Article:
Death of a Salesman Act 1, Part 3
As Willy roots around in the kitchen, he is dimly lit while the apartments in the background fade away and the whole house is covered with leaves. Flute music plays softly and sweetly. Sitting at the kitchen table with a glass of milk, Willy's mumbling grows louder until it's directed at a specific point off-stage and he's looking through the invisible kitchen wall. He's no longer mumbling. His voice is loud like he's conversing with someone. He warns Biff about making promises to girls because he is too young to be serious about girls; he seems impressed that Biff is so popular that the girls pay for the dates. Willy tells Biff and Hap that they did a good job polishing the Chevy. Young Biff and Hap walk onstage from the direction Willy was looking, and they ask for the surprise Willy had promised, which turns out to be a punching bag so they could improve their timing. Happy keeps asking if Willy has noticed that he's lost weight. Willy dismisses him with an inattentive comment and continues talking to Biff. Biff shows Willy the new football he "borrowed" from the locker room to work on passing, and Willy laughingly tells him to return it. But when Hap suggests that Willy should be unhappy that Biff stole the ball, Willy justifies Biff's action by saying that the coach would "probably congratulate [Biff] on [his] initiative" Act 1, Part 3, pg. 18 instead of being angry about the theft because the coach likes Biff.
They talk about Willy's trip and Willy tells them that he will have his own business someday that will be bigger than Charley's, their neighbor, because Willy is well liked whereas Charley is not. Willy tells the boys that he met the mayor of Providence while he was away on his last trip. He promises to take the boys along with him in the summer so they can see New England, the place where Willy is well known and well liked.
As Biff practices passing the football, he and Willy talk about how important Biff is socially since he was made captain of the football team. Willy is proud that his son is well liked. Biff, taking Willy's hand, promises to make a touchdown for Willy at the next game. As they are talking about it, Bernard, Charley's nerdy son, enters the front of the stage and comes over to remind Biff that they are supposed to study together that day; Biff is close to flunking math. Willy makes fun of Bernard when he suggests that Biff might not graduate because of his grades. Willy doesn't believe that anyone would fail a kid who has scholarships to three universities. When Bernard leaves, Willy tells the boys that because Bernard is not well liked, he will never make it in the business world despite his good grades. He says, "the man who makes an appearance in the business world, the man who creates a personal interest, is the man who gets ahead. Be liked and you will never want." Act 1, Part 3, pg. 21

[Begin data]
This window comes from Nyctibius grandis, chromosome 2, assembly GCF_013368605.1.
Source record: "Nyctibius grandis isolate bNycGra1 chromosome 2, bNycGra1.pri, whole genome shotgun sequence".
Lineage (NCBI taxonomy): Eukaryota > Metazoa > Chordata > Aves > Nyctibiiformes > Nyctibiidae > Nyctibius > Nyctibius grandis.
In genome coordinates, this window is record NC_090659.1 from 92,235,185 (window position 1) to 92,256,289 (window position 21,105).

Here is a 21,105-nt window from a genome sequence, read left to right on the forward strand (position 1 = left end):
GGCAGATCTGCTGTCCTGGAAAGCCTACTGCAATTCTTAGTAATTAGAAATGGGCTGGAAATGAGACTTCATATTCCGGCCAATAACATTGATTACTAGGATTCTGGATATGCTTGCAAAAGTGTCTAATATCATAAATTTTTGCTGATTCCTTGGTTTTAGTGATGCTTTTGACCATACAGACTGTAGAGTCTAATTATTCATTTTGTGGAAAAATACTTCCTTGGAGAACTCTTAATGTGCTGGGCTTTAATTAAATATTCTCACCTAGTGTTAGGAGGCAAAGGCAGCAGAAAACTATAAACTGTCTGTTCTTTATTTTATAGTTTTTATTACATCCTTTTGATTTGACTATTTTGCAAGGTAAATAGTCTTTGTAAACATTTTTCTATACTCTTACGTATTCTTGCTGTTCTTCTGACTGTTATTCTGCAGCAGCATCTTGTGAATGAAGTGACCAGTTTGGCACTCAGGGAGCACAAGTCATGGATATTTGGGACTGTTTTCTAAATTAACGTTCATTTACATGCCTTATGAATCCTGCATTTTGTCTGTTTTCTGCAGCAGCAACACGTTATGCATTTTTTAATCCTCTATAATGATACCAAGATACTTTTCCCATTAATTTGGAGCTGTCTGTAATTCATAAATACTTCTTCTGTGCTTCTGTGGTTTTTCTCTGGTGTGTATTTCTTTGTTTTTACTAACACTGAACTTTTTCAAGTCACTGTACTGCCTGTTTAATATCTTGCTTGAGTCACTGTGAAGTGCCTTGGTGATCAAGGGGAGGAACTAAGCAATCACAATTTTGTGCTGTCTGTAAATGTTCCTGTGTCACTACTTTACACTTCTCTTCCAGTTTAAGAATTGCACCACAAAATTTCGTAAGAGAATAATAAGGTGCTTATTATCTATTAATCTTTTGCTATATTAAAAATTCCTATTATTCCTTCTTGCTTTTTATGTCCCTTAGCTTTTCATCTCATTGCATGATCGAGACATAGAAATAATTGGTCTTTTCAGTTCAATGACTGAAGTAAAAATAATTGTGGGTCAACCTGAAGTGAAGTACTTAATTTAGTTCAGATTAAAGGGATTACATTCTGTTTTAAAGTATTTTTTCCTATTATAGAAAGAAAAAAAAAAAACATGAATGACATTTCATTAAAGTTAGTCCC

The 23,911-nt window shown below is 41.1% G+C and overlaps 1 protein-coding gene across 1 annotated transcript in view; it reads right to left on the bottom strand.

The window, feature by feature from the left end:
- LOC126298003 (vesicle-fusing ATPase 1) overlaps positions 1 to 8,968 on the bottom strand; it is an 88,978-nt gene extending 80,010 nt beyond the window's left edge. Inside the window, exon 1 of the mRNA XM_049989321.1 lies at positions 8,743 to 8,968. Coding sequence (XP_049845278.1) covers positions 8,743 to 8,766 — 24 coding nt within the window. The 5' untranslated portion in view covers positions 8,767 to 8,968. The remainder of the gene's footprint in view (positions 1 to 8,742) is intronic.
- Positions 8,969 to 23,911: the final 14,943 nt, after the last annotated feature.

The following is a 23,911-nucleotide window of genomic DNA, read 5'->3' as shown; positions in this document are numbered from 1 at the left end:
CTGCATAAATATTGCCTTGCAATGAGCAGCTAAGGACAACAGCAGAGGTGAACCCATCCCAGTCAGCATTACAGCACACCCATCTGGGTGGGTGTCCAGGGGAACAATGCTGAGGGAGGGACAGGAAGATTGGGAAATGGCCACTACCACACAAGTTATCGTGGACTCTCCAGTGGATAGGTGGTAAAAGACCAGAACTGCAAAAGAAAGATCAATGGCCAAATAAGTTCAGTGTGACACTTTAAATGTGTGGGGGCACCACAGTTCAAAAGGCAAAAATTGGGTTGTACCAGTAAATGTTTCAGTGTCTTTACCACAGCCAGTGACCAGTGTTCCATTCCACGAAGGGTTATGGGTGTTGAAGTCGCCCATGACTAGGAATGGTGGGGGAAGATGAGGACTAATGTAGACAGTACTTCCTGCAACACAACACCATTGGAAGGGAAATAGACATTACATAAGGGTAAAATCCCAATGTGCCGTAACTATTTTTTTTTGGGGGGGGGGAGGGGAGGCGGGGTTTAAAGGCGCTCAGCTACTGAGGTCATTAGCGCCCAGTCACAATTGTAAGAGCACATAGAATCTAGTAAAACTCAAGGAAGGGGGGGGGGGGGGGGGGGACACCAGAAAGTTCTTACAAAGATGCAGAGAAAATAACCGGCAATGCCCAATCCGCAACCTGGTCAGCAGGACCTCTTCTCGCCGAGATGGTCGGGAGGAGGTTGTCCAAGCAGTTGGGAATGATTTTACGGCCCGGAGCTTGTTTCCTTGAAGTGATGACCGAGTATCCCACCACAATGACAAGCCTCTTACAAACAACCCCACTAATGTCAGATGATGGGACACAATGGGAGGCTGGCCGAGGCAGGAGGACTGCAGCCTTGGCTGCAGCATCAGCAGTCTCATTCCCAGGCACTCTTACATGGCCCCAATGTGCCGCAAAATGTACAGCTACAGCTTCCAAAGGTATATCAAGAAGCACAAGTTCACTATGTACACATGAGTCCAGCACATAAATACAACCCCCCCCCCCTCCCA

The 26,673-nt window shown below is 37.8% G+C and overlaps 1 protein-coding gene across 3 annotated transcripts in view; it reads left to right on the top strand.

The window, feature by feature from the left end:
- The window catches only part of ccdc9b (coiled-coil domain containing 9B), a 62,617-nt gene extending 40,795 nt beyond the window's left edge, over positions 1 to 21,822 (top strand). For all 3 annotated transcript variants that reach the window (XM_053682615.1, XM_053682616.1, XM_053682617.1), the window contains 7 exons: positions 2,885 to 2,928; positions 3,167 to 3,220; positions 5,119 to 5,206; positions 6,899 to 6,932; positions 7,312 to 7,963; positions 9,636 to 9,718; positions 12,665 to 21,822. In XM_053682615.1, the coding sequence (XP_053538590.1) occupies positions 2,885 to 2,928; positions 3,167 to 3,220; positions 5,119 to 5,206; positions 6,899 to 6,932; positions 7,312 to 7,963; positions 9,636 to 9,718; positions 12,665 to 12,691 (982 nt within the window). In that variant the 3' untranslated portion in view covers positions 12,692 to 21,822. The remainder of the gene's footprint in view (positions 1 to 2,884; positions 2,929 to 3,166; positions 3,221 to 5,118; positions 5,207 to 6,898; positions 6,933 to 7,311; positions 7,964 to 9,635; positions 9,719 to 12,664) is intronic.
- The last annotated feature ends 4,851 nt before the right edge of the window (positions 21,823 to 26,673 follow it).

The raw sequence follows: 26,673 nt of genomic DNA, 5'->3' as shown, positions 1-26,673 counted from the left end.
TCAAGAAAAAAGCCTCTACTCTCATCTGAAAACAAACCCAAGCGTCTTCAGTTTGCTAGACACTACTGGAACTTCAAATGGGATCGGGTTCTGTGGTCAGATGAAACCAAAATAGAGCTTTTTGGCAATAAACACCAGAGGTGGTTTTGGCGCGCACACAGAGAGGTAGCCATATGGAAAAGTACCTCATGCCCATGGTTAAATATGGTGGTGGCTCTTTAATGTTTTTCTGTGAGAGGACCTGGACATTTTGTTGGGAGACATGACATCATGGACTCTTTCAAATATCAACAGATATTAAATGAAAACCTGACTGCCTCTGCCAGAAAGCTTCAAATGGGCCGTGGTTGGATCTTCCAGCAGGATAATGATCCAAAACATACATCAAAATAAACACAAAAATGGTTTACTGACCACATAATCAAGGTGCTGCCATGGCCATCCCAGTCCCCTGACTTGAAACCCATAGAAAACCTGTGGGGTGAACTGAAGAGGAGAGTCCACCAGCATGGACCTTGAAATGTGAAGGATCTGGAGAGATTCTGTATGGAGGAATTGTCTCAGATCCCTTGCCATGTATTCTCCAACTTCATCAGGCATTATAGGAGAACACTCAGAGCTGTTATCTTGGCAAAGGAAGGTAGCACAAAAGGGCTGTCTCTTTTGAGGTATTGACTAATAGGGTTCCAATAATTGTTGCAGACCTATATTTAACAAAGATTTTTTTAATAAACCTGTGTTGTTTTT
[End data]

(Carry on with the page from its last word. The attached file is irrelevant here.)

He brags more about how well known he is until a youthful Linda appears. She asks Willy if the Chevy drives well and he claims it is the greatest car ever built. The boys take the laundry from their mother to hang it up for her, and then Biff walks through the wall-line of the kitchen to the doorway at the back, and orders the friends he has waiting in the basement to sweep out the furnace room. Willy and Linda are both impressed by the way Biff's friends obey him. Linda asks Willy how much he sold on his trip and he tells her first that he sold $1200; she figures out that his commission from the sale would be $212. He hesitates at the figure, and then says that he sold $200, making his commission only $70. While Linda adds up the total of their monthly payments, they move through the wall-line and into the kitchen. She realizes that they owe $120 in payments on their appliances and for the Chevy's new carburetor. Willy insists that he shouldn't have to pay for the carburetor because Chevy automobiles are such pieces of junk, that manufacturing them should be prohibited. Pressured by how much money he owes, Willy worries that business won't pick up. While Linda is in the kitchen darning stockings, he moves to the edge of the stage. He tells her that he'll go to Hartford the next week because, he says, "I'm very well liked in Hartford. You know, the trouble is, Linda, people don't seem to take to me." Act 1, Part 3, pg. 23 Willy feels like people are either laughing at him or ignoring him. He thinks that maybe it's because he's fat -- he'd overheard some man call him a walrus and smacked him in the face for it. Linda assures him that he is a handsome man, the handsomest man in the world to her. Through her words of reassurance, Willy hears the sound of another woman's laughter, but he keeps talking to Linda. Music plays softly and seemingly far away as he tells Linda that he worries about not providing a life for her and the boys. As he talks, the other woman is dimly seen to the left of the house and she is dressing.